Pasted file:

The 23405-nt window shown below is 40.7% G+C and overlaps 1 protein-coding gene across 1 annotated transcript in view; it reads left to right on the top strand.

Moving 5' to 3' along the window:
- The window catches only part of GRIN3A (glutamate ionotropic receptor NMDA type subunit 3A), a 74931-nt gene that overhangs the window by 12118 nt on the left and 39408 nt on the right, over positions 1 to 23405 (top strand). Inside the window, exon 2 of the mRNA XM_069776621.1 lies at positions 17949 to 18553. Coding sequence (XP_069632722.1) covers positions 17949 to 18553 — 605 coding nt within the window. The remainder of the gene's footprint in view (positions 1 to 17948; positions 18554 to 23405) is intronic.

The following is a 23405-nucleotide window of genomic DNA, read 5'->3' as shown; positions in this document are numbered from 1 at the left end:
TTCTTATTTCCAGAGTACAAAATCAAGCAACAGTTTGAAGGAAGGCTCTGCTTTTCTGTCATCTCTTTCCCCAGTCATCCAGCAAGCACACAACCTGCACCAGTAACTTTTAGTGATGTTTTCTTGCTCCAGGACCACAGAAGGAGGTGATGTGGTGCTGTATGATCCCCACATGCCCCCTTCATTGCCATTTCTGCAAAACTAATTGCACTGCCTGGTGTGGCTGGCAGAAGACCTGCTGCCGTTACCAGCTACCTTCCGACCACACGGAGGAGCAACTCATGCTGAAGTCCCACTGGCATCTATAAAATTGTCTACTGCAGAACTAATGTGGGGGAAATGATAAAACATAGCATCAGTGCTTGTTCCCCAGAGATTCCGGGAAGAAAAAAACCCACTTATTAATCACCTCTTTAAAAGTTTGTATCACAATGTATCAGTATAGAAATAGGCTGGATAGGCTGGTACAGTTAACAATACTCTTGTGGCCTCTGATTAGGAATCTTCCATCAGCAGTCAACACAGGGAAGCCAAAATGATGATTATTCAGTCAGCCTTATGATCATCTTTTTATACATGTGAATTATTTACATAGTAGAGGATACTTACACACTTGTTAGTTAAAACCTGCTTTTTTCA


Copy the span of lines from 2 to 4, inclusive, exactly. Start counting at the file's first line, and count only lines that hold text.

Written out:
Moving 5' to 3' along the window:
- The window catches only part of GRIN3A (glutamate ionotropic receptor NMDA type subunit 3A), a 74931-nt gene that overhangs the window by 12118 nt on the left and 39408 nt on the right, over positions 1 to 23405 (top strand). Inside the window, exon 2 of the mRNA XM_069776621.1 lies at positions 17949 to 18553. Coding sequence (XP_069632722.1) covers positions 17949 to 18553 — 605 coding nt within the window. The remainder of the gene's footprint in view (positions 1 to 17948; positions 18554 to 23405) is intronic.

The following is a 23405-nucleotide window of genomic DNA, read 5'->3' as shown; positions in this document are numbered from 1 at the left end: